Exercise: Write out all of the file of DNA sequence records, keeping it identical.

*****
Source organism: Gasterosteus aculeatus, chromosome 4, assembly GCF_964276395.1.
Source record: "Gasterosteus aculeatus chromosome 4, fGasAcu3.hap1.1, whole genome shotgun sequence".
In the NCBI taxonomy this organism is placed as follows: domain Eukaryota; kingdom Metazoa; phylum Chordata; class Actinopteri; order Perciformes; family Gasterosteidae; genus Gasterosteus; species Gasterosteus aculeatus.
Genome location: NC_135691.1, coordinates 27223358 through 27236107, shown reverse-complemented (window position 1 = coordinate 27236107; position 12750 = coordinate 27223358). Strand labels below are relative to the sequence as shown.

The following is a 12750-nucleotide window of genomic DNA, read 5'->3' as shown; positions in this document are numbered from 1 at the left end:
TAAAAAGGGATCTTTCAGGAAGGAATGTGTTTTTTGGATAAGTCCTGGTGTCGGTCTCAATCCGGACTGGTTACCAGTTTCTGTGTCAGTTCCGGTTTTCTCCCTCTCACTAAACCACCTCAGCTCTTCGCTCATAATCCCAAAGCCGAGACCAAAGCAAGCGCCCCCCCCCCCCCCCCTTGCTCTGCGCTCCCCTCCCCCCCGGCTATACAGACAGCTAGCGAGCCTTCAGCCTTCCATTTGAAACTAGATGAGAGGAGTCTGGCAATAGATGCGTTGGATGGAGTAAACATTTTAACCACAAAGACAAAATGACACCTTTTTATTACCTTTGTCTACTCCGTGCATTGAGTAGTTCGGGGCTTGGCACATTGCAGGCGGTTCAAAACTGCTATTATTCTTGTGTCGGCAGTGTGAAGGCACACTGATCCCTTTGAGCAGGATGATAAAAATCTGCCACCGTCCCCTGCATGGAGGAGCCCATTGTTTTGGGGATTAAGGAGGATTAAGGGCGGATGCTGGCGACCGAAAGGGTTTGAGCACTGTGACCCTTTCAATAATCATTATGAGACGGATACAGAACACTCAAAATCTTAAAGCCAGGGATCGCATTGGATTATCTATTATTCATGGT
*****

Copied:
Source organism: Gasterosteus aculeatus, chromosome 4, assembly GCF_964276395.1.
Source record: "Gasterosteus aculeatus chromosome 4, fGasAcu3.hap1.1, whole genome shotgun sequence".
In the NCBI taxonomy this organism is placed as follows: domain Eukaryota; kingdom Metazoa; phylum Chordata; class Actinopteri; order Perciformes; family Gasterosteidae; genus Gasterosteus; species Gasterosteus aculeatus.
Genome location: NC_135691.1, coordinates 27223358 through 27236107, shown reverse-complemented (window position 1 = coordinate 27236107; position 12750 = coordinate 27223358). Strand labels below are relative to the sequence as shown.

The following is a 12750-nucleotide window of genomic DNA, read 5'->3' as shown; positions in this document are numbered from 1 at the left end:
TAAAAAGGGATCTTTCAGGAAGGAATGTGTTTTTTGGATAAGTCCTGGTGTCGGTCTCAATCCGGACTGGTTACCAGTTTCTGTGTCAGTTCCGGTTTTCTCCCTCTCACTAAACCACCTCAGCTCTTCGCTCATAATCCCAAAGCCGAGACCAAAGCAAGCGCCCCCCCCCCCCCCCCTTGCTCTGCGCTCCCCTCCCCCCCGGCTATACAGACAGCTAGCGAGCCTTCAGCCTTCCATTTGAAACTAGATGAGAGGAGTCTGGCAATAGATGCGTTGGATGGAGTAAACATTTTAACCACAAAGACAAAATGACACCTTTTTATTACCTTTGTCTACTCCGTGCATTGAGTAGTTCGGGGCTTGGCACATTGCAGGCGGTTCAAAACTGCTATTATTCTTGTGTCGGCAGTGTGAAGGCACACTGATCCCTTTGAGCAGGATGATAAAAATCTGCCACCGTCCCCTGCATGGAGGAGCCCATTGTTTTGGGGATTAAGGAGGATTAAGGGCGGATGCTGGCGACCGAAAGGGTTTGAGCACTGTGACCCTTTCAATAATCATTATGAGACGGATACAGAACACTCAAAATCTTAAAGCCAGGGATCGCATTGGATTATCTATTATTCATGGT